Skip Norman/Contexts: The Blackman’s Volunteer Army of Liberation (not to be confused with the Black Liberation Army), was one of many Black radical groups affiliated with the Black Muslim Movement in the late 1960s.

January 2022 — Rosa Mercedes / 03 / Contexts
03/Contexts
Ohio State University, Columbus

Skip Norman/Contexts: In 1976, Skip Norman began studying for a BA in the Liberal Arts at the College of Arts and Sciences, the Ohio State University in Columbus, Ohio.

January 2022 — Rosa Mercedes / 03 / Contexts
03/Contexts
LeRoi Jones / Amiri Baraka

Skip Norman/Contexts: Blues People, the title of Skip Norman’s notorious 1968 short that features the naked bodies and voices of a white woman and a Black man, quotes the title of LeRoi Jones’ book of 1963, Blues People: Negro Music in White America.

December 2021 — Rosa Mercedes / 03 / Contexts
03/Contexts
Klaus Wildenhahn

Skip Norman/Contexts: Impressed by the direct cinema of Albert Maysles, Richard Leacock, and D. A. Pennebaker, Klaus Wildenhahn (1930–2018) translated their methods to the West German context.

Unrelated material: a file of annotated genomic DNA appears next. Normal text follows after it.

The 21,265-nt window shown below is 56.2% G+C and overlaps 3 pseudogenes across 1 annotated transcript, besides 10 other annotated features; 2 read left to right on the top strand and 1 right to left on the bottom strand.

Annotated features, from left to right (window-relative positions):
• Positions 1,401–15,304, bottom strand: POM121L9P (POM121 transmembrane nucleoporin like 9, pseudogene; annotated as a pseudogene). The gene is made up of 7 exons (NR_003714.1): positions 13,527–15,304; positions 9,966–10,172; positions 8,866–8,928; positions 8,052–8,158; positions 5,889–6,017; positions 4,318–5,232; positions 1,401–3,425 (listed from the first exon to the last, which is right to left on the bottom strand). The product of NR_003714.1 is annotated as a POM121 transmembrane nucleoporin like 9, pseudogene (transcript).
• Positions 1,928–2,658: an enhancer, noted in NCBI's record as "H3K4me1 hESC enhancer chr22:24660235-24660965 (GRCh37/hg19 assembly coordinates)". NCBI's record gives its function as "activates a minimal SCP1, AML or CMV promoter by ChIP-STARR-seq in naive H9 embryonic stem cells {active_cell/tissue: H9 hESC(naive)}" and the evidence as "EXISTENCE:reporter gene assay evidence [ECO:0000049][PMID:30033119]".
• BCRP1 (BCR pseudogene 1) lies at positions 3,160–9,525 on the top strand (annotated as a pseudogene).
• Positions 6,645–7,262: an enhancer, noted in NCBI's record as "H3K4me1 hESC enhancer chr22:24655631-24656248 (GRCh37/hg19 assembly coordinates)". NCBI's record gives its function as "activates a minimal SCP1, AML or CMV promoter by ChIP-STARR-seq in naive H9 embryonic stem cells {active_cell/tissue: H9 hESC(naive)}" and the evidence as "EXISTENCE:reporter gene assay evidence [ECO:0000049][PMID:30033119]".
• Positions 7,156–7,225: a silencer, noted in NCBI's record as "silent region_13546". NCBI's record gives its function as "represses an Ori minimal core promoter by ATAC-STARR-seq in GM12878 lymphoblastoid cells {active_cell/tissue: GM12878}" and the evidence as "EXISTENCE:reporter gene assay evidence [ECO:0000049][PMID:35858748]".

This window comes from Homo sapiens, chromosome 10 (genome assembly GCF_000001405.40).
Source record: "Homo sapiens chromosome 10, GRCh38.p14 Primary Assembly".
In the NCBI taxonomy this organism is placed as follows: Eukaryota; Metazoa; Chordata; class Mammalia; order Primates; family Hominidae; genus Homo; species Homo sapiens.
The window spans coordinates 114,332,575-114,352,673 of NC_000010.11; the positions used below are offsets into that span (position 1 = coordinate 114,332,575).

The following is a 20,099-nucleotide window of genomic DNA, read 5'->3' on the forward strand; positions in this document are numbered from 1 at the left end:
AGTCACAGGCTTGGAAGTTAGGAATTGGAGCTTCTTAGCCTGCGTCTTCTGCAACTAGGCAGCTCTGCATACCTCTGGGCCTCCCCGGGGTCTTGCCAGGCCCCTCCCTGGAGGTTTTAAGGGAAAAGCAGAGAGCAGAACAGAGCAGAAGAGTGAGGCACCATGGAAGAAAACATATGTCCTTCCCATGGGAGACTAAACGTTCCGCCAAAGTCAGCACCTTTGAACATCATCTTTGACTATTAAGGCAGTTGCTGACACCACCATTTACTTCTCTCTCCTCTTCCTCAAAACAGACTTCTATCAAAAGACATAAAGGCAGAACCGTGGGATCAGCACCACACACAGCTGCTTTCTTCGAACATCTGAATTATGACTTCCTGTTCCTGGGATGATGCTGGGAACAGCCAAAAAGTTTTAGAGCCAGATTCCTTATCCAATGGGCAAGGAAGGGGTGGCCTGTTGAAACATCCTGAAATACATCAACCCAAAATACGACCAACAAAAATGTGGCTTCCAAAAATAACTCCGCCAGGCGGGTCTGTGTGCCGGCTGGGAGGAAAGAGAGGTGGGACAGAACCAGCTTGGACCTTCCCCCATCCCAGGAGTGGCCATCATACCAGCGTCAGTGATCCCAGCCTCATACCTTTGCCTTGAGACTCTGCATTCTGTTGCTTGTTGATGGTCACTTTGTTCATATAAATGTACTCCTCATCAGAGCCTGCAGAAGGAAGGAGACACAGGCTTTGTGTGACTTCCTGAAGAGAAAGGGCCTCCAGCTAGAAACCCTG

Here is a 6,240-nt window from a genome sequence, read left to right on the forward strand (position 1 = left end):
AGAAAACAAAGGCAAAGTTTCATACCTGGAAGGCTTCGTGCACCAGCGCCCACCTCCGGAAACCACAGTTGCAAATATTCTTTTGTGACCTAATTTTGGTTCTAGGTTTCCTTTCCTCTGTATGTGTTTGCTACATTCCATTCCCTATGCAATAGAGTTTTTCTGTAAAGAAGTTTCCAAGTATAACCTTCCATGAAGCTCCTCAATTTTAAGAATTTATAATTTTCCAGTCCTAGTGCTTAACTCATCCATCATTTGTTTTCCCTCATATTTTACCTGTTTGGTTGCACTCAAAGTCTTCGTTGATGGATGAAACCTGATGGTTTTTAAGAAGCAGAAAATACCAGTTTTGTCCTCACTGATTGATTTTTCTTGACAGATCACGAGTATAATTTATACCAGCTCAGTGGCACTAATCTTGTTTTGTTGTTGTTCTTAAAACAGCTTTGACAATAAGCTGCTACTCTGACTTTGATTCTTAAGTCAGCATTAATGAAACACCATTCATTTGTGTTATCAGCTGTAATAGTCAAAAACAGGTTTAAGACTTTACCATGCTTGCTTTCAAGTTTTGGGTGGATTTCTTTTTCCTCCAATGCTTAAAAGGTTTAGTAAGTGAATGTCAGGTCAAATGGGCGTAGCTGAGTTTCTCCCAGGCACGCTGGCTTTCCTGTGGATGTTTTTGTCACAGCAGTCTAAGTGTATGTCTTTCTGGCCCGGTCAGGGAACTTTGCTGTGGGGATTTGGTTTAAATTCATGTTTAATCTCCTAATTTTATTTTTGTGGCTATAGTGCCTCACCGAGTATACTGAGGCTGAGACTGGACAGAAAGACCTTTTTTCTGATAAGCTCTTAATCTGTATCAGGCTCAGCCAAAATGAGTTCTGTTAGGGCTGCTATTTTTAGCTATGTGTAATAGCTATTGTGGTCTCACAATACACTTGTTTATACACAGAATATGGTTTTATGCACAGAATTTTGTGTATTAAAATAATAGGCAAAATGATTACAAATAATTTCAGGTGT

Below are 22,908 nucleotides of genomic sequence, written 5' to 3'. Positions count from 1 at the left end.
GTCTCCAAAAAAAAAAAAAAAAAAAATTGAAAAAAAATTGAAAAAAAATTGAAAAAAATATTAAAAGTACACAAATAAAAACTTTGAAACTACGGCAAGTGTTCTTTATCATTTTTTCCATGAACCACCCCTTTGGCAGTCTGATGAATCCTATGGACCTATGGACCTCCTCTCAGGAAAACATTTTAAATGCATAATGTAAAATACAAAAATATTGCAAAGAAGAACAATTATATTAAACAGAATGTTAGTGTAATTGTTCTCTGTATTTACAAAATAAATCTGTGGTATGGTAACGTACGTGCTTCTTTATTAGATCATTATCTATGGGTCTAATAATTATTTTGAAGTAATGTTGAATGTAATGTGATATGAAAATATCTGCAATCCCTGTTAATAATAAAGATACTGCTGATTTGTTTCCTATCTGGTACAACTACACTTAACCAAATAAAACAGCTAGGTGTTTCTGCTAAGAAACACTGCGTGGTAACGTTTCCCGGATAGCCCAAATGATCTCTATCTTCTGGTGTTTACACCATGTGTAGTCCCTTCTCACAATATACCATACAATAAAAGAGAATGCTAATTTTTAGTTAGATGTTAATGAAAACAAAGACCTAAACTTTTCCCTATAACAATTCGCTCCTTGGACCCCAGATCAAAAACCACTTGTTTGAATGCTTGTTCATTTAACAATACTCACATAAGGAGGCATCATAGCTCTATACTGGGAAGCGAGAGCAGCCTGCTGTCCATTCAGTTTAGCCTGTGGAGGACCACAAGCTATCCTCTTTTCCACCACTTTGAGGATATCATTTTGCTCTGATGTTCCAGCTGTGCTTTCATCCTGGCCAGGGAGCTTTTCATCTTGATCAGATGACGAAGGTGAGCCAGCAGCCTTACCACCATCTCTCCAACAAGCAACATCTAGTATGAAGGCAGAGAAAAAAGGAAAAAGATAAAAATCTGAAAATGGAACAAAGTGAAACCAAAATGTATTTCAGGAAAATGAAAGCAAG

December 2021 — Rosa Mercedes / 03 / Contexts
03/Contexts
Westdeutscher Rundfunk (WDR)

Skip Norman/Contexts: From the late 1960s to the 1990s, the WDR “Filmredaktion” offered remarkable production opportunities for young filmmakers, many of them graduates (or relegates) from the new film schools in Berlin and Munich.

November 2021 — Rosa Mercedes / 03 / Contexts
03/Contexts
Camerawork

Skip Norman/Contexts: During his years as a student at the Deutsche Film- und Fernsehakademie Berlin (DFFB) between 1966 and 1969, Skip Norman was as prolific a cinematographer as he was a director.

October 2021 — Rosa Mercedes / 03 / Contexts
03/Contexts
Festivals

Skip Norman/Contexts: In a document compiled for the eighteenth birthday of the Deutsche Film- und Fernsehakademie Berlin (DFFB) in 1984, Skip Norman lists the festivals where the films he directed were screened.

October 2021 — Rosa Mercedes / 03 / Contexts